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Why is the Tongass National Forest so important?

Mother Nature Network
October 21, 2019
Category: Forestry
Region: United States, US West

All forests are important, but some play larger roles than others. And for a few reasons, the Tongass National Forest in Southeast Alaska — known as the “crown jewel” of U.S. national forests — casts an especially long shadow. Here’s a closer look at the Tongass, why it’s so important and why you might be hearing more about it in the near future: It’s big. The Tongass National Forest is ancient and enormous, spanning nearly 17 million acres (69,000 square kilometers) of Southeast Alaska. …It’s no ordinary forest. The Tongass includes the largest temperate rainforest left in North America, and holds nearly a third of all the old-growth temperate rainforest left on Earth. Together with British Columbia’s Great Bear Rainforest, just across the Canadian border to the south, it forms the largest intact temperate rainforest on Earth, according to Audubon Alaska.

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Edison International Wildfire Fund Awards National Forest Foundation $500,000 for Forest Health

By the National Forest Foundation
Global Newswire
October 21, 2019
Category: Forestry
Region: United States, US West

Missoula, Montana — The National Forest Foundation (NFF) is proud to announce the award of $500,000 from Edison International, parent company of Southern California Edison (SCE).  Through this funding, the NFF will work with the U.S. Forest Service and local partners to remove hazard trees, reduce fuel loads, educate community members and take steps to build resiliency and mitigate the risk of high intensity wildfires in national forests and adjacent communities in Southern California. …The NFF works with the Angeles, Sierra and San Bernardino National Forests to pursue wildfire mitigation and resilience projects that protect communities and infrastructure from future wildfires, enhance preparedness and wildfire response, and improve overall forest health.

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Trump administration right to pursue Tongass exemption from Roadless Rule

By Frank Murkowski, former governor of Alaska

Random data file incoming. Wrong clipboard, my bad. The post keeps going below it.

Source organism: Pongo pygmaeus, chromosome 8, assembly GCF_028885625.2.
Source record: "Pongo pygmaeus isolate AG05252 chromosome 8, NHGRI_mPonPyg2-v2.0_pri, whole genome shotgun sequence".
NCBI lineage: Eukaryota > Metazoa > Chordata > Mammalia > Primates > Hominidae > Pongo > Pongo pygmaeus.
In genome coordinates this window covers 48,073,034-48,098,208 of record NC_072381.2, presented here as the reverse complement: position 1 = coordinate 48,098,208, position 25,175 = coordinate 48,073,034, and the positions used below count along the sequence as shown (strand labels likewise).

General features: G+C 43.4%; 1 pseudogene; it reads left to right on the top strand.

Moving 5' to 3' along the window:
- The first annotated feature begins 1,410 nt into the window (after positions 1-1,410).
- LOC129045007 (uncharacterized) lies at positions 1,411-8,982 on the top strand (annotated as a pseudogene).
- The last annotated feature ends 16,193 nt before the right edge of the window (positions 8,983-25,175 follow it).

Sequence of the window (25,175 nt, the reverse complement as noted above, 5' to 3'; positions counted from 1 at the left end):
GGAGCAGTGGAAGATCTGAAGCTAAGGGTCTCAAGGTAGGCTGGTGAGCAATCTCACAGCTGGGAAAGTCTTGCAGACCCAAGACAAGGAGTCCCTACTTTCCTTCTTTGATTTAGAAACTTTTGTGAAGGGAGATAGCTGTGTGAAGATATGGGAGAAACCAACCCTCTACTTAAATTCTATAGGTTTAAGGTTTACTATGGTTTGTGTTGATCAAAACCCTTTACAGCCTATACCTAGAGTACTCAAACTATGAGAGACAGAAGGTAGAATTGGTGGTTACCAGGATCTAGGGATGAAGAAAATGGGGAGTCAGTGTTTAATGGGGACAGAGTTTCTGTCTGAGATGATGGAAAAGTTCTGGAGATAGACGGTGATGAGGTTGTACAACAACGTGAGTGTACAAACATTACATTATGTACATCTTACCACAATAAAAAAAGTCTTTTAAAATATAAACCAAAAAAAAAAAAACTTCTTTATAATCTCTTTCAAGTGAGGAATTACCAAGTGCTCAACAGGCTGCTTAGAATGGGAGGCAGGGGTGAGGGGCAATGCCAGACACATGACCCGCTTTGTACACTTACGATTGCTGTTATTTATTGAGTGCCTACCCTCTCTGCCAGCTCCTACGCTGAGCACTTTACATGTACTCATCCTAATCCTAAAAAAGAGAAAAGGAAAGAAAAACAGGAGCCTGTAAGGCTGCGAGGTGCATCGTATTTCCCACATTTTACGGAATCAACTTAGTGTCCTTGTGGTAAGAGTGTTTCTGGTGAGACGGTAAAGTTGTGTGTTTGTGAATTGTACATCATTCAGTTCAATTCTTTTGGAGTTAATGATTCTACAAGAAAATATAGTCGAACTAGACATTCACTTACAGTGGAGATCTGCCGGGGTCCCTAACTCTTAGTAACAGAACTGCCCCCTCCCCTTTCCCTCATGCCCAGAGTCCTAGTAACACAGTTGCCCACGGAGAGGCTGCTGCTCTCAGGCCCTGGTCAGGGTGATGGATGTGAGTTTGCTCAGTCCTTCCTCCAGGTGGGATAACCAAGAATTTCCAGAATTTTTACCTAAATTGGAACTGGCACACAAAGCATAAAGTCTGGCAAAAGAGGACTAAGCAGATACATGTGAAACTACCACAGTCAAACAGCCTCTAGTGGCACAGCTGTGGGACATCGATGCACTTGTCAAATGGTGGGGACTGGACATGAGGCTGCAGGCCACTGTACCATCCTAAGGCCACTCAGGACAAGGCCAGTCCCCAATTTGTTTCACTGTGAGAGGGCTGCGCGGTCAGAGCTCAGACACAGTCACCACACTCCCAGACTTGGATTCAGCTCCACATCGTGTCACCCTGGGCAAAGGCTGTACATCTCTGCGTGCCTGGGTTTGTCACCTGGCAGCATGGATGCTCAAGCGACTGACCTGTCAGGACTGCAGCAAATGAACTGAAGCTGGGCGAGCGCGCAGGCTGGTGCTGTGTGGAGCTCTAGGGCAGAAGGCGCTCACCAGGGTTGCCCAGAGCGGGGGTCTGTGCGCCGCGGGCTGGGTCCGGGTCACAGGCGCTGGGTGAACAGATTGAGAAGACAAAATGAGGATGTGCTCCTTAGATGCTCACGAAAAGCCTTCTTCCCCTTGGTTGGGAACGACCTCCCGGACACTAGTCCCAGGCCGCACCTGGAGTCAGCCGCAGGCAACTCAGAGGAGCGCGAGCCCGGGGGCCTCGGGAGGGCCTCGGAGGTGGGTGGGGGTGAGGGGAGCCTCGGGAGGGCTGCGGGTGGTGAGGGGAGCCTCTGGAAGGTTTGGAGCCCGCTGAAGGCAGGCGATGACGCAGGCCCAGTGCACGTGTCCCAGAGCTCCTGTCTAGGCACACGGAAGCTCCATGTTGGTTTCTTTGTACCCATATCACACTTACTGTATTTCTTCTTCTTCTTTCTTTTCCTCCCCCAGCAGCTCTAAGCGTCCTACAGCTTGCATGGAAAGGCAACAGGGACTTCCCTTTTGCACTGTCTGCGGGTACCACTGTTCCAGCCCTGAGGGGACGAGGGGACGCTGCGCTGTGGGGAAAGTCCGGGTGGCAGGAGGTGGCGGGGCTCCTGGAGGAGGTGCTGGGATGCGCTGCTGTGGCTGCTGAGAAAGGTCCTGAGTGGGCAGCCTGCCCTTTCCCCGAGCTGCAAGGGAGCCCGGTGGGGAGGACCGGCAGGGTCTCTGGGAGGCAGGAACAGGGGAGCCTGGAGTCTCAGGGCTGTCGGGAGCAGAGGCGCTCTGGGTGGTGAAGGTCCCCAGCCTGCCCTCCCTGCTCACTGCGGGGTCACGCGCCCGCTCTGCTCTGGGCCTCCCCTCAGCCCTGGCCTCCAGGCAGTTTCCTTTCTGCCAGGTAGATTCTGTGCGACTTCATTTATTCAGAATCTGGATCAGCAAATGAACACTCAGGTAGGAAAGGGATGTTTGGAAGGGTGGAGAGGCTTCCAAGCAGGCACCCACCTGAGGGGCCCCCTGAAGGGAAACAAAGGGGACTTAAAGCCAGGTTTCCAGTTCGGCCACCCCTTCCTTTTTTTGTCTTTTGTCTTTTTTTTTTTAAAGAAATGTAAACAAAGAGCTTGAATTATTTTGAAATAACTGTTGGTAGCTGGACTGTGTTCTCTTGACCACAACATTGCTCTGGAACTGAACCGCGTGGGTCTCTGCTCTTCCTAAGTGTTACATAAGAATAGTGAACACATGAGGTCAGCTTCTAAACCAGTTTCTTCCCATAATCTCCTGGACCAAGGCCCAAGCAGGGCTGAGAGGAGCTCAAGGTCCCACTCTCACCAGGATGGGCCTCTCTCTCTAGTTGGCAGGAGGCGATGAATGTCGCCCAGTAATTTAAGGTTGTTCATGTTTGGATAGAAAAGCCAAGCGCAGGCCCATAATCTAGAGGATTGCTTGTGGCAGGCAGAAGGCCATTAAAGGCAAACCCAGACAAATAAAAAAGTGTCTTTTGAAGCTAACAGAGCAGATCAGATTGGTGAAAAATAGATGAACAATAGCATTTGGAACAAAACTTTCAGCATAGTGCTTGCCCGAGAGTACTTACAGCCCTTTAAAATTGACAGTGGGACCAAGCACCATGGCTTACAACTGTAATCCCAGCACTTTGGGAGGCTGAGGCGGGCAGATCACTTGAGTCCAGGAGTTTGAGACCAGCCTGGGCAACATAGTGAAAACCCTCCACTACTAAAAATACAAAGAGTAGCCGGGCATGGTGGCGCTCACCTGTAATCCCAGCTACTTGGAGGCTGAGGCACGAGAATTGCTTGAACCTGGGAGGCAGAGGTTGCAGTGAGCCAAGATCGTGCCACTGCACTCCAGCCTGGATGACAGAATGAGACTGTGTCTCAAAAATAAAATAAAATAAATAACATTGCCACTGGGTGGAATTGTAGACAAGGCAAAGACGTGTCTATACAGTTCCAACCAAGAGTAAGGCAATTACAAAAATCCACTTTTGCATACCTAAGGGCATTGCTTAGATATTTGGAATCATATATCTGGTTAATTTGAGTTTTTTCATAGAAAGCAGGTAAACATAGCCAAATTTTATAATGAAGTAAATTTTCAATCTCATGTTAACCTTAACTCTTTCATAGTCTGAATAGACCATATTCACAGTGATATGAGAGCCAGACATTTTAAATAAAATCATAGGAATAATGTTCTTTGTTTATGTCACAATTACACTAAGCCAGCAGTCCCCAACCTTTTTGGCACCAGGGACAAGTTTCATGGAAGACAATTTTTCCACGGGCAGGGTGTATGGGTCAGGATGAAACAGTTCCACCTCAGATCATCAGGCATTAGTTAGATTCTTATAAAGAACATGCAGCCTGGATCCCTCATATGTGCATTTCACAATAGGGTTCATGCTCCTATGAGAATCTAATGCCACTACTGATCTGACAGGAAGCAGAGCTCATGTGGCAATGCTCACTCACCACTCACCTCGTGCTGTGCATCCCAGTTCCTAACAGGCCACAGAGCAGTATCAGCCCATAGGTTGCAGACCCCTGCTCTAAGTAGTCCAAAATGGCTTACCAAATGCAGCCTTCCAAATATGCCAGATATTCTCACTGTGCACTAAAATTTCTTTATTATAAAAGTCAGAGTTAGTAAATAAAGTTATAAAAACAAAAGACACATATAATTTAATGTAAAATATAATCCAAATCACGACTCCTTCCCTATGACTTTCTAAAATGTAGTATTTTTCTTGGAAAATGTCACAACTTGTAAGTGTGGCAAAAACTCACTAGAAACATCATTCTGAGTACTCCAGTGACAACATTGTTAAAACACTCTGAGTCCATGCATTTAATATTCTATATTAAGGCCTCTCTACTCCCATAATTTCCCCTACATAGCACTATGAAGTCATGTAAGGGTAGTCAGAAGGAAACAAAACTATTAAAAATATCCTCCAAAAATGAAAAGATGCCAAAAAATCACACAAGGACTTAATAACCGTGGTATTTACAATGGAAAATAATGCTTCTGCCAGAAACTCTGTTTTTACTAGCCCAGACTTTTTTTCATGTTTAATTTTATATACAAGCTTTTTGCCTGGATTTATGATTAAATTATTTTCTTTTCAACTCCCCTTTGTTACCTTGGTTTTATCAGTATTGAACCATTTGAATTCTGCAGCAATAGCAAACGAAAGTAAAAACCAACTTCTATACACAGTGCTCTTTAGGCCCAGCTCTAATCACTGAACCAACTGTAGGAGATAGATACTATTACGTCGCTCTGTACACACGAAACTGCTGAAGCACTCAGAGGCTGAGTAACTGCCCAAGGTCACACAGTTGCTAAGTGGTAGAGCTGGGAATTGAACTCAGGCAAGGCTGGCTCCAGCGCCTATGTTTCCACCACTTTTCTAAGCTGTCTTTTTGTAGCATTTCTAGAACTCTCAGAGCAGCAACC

The Anchorage Daily News
October 19, 2019
Category: Forestry
Region: United States, US West

Almost two decades have gone by since reasonable development has been allowed in the Tongass National Forest. Environmental groups have long, and successfully, promoted federal blockage of access to most of the 16.9 million-acre Tongass National Forest. …The Clinton administration justified the national 2001 Roadless Rule on the ground that there was a need for a national-level “whole picture” review of all National Forest roadless areas because: “Local management planning efforts may not always recognize the significance of inventoried roadless areas.” …There is a need to retain opportunities for the communities of Southeast Alaska regarding basic access and utility infrastructure. …Most, if not all, of the communities are lacking in at least some of the basic access and infrastructure necessary for reasonable services, economic stability, and growth.

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Failing forestry: Oregon forest management plans forever in the making

By Ted Sickinger
The Oregonian
October 20, 2019
Category: Forestry
Region: United States, US West

Gov. Kate Brown is clear about how she believes Oregon should clean up its state forest mess.  She has requested that Oregon Department of Forestry leaders and its oversight board develop an agreement with federal authorities that consultants say will save the agency money, allow for more logging, and promote better, legally defensible conservation.  But the Board of Forestry, agency staff and some of its most important stakeholders have other priorities – namely, a different plan. It’s a politicized dilemma, and it’s unclear the agency has the manpower or money to accomplish both in the near future. Brown’s priority is a habitat conservation plan, a 50-year agreement with the federal government outlining strict wildlife and water protections on state forests. In exchange, the state would get a waiver from prosecution under the Endangered Species Act if its logging inadvertently kills a protected animal or harms its habitat.

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A ‘modest’ impact from a major Tongass rule?

By Marc Heller
E&E News